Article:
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Two Grounding Rods


Mike Lamb
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Well, then how do you find them? How do you verify proper clamps?

That should be verified at the time of installation. Afterwards there's, in theory, no reason to verify it.

Ultimately, if someone wanted to verify proper grounding, he could perform resistance testing:

http://ecmweb.com/grounding/electric_gr ... echniques/

In addition to driving rods fully into the soil, I'd recommend burying the conductor to protect it from weed whackers & such.

- Jim Katen, Oregon

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Well, then how do you find them? How do you verify proper clamps?

That should be verified at the time of installation. Afterwards there's, in theory, no reason to verify it.

- Jim Katen, Oregon

Theory has its shortcomings. Ground clamps do sometimes come loose, often enough that I've boilerplate for it.

Marc

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Give the cable a gentle tug. That's what I do when I can actually see it. If the first rod is close to where the cable enters the soil, it should not give more than a couple of inches. If it feels firm I make a presumption that it's firmly clamped to its rods below grade.

Every once in a while I'll have a cable come right up out of the soil with the clamp attached or without a clamp attached. If it's a short section that just disappeared below grade it's obvious that there aren't two driven electrodes and I write it up. Sometimes the cable will come up with the clamp attached and the end will trail off below grade to the next electrode. If that continued cable feels solid I make a presumption that it's only disconnected from one electrode. I don't dig down to find the first electrode and then try to follow the cable to the second electrode. I'm not about to start rooting around next to the foundation with a spade.

ONE TEAM - ONE FIGHT!!!

Mike

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Give the cable a gentle tug. That's what I do when I can actually see it. If the first rod is close to where the cable enters the soil, it should not give more than a couple of inches. If it feels firm I make a presumption that it's firmly clamped to its rods below grade.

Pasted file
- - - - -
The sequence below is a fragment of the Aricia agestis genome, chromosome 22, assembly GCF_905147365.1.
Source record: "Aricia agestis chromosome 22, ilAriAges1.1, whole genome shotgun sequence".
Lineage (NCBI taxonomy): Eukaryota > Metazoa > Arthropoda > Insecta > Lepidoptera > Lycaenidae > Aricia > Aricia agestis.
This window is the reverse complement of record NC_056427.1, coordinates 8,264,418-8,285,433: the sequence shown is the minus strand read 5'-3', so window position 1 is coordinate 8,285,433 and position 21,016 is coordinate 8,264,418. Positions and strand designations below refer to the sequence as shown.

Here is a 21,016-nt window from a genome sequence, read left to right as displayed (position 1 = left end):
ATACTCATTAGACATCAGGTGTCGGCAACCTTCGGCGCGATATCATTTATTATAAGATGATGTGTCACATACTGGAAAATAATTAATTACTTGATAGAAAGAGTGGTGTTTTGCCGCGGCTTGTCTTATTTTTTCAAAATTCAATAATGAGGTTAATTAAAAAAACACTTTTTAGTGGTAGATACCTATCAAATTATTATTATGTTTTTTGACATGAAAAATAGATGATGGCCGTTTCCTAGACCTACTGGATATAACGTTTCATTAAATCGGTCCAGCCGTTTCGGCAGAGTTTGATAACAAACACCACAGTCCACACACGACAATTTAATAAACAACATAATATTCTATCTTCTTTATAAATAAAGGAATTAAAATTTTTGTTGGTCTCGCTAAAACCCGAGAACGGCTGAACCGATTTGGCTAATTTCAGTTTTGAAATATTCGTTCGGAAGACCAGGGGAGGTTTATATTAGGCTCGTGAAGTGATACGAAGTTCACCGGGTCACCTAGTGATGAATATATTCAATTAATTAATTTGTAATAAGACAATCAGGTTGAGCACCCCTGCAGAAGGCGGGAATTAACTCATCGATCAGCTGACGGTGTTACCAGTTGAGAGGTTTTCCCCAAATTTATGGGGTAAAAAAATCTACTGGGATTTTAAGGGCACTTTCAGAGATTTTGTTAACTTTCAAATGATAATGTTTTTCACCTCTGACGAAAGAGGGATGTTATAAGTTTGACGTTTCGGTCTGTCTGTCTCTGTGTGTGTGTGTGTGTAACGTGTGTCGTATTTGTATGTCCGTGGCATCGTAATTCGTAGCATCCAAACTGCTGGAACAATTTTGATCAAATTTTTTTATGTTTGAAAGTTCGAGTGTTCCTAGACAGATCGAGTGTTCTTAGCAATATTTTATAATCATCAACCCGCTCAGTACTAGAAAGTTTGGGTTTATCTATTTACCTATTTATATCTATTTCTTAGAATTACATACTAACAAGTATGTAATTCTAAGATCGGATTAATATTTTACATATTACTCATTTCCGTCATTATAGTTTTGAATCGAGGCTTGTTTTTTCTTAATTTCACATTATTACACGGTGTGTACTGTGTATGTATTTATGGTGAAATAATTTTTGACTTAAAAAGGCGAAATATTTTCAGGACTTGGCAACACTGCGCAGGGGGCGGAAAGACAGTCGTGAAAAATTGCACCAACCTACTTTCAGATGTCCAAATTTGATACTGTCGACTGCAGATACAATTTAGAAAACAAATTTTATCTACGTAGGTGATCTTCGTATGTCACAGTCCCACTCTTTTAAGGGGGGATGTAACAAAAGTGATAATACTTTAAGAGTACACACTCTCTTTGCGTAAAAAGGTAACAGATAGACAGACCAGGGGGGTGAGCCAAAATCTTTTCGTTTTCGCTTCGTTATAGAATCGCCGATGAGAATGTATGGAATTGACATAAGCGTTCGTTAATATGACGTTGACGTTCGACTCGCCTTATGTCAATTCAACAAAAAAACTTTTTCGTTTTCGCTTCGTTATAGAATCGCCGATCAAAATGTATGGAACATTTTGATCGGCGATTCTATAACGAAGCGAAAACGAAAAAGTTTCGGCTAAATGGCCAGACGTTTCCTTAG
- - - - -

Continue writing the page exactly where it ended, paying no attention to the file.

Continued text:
Please don't do that Mike. There are enough situations where current is running through the GEC, albeit at less than line voltage, where you could end up creating a shocking experience for yourself. I think if you are that curious about what might be going on a few inches below the top of the soil, you can scrape away some of the dirt.

The general safety principle here is that grounding connections of all sorts are first-to-make, last-to-break, and that on the off chance something could become energized by breaking it, you certainly don't do it barehanded.

and back to the first topic - the NEC has required this second ground rod since the 1918 edition. The wording then was actually clearer than it is today:

Where, because of dry or other high re-

sistance soils it is impracticable to obtain artificial

ground resistance as low as 25 ohms, two

such grounds 6 feet apart if practicable must

be installed, and no requirement will be made

as to resistance.

There was no scientific basis for the 25 ohm rule back then, and the only rationale for keeping the rule seems to be "well - it's been working OK to have this in the code." For contrary evidence, see the thread on CSST bonding.

Douglas Hansen

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